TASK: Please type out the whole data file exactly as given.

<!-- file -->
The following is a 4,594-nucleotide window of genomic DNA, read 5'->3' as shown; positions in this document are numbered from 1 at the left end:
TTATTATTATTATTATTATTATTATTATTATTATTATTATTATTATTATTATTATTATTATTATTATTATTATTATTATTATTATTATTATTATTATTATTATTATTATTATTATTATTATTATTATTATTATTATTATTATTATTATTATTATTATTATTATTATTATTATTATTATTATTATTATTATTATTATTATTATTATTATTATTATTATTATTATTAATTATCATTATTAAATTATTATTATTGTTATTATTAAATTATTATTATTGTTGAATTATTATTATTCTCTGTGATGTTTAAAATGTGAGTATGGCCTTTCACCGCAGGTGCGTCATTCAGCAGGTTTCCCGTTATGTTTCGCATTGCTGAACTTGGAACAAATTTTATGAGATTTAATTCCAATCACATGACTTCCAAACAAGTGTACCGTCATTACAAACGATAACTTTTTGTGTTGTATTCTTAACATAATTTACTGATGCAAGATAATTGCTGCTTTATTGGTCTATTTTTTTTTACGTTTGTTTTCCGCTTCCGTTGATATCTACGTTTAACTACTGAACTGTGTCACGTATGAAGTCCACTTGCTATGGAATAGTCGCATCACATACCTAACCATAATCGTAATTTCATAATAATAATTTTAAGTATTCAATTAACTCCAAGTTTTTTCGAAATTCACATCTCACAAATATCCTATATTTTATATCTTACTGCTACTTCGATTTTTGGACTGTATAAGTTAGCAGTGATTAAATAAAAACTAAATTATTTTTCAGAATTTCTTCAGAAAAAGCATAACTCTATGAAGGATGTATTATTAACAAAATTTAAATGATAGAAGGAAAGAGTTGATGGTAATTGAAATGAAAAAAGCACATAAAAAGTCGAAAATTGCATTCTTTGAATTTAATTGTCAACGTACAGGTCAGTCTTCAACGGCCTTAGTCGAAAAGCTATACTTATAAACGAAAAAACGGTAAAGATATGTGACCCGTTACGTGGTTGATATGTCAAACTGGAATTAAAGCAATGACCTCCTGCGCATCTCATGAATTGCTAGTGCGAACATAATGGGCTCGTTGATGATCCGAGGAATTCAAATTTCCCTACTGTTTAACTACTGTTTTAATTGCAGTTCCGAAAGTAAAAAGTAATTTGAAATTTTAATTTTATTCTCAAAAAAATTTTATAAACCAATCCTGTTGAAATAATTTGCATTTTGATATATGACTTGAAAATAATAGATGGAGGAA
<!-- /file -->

The following is a 4,594-nucleotide window of genomic DNA, read 5'->3' as shown; positions in this document are numbered from 1 at the left end:
TTATTATTATTATTATTATTATTATTATTATTATTATTATTATTATTATTATTATTATTATTATTATTATTATTATTATTATTATTATTATTATTATTATTATTATTATTATTATTATTATTATTATTATTATTATTATTATTATTATTATTATTATTATTATTATTATTATTATTATTATTATTATTATTATTATTATTATTATTATTATTATTATTATTATTAATTATCATTATTAAATTATTATTATTGTTATTATTAAATTATTATTATTGTTGAATTATTATTATTCTCTGTGATGTTTAAAATGTGAGTATGGCCTTTCACCGCAGGTGCGTCATTCAGCAGGTTTCCCGTTATGTTTCGCATTGCTGAACTTGGAACAAATTTTATGAGATTTAATTCCAATCACATGACTTCCAAACAAGTGTACCGTCATTACAAACGATAACTTTTTGTGTTGTATTCTTAACATAATTTACTGATGCAAGATAATTGCTGCTTTATTGGTCTATTTTTTTTTACGTTTGTTTTCCGCTTCCGTTGATATCTACGTTTAACTACTGAACTGTGTCACGTATGAAGTCCACTTGCTATGGAATAGTCGCATCACATACCTAACCATAATCGTAATTTCATAATAATAATTTTAAGTATTCAATTAACTCCAAGTTTTTTCGAAATTCACATCTCACAAATATCCTATATTTTATATCTTACTGCTACTTCGATTTTTGGACTGTATAAGTTAGCAGTGATTAAATAAAAACTAAATTATTTTTCAGAATTTCTTCAGAAAAAGCATAACTCTATGAAGGATGTATTATTAACAAAATTTAAATGATAGAAGGAAAGAGTTGATGGTAATTGAAATGAAAAAAGCACATAAAAAGTCGAAAATTGCATTCTTTGAATTTAATTGTCAACGTACAGGTCAGTCTTCAACGGCCTTAGTCGAAAAGCTATACTTATAAACGAAAAAACGGTAAAGATATGTGACCCGTTACGTGGTTGATATGTCAAACTGGAATTAAAGCAATGACCTCCTGCGCATCTCATGAATTGCTAGTGCGAACATAATGGGCTCGTTGATGATCCGAGGAATTCAAATTTCCCTACTGTTTAACTACTGTTTTAATTGCAGTTCCGAAAGTAAAAAGTAATTTGAAATTTTAATTTTATTCTCAAAAAAATTTTATAAACCAATCCTGTTGAAATAATTTGCATTTTGATATATGACTTGAAAATAATAGATGGAGGAA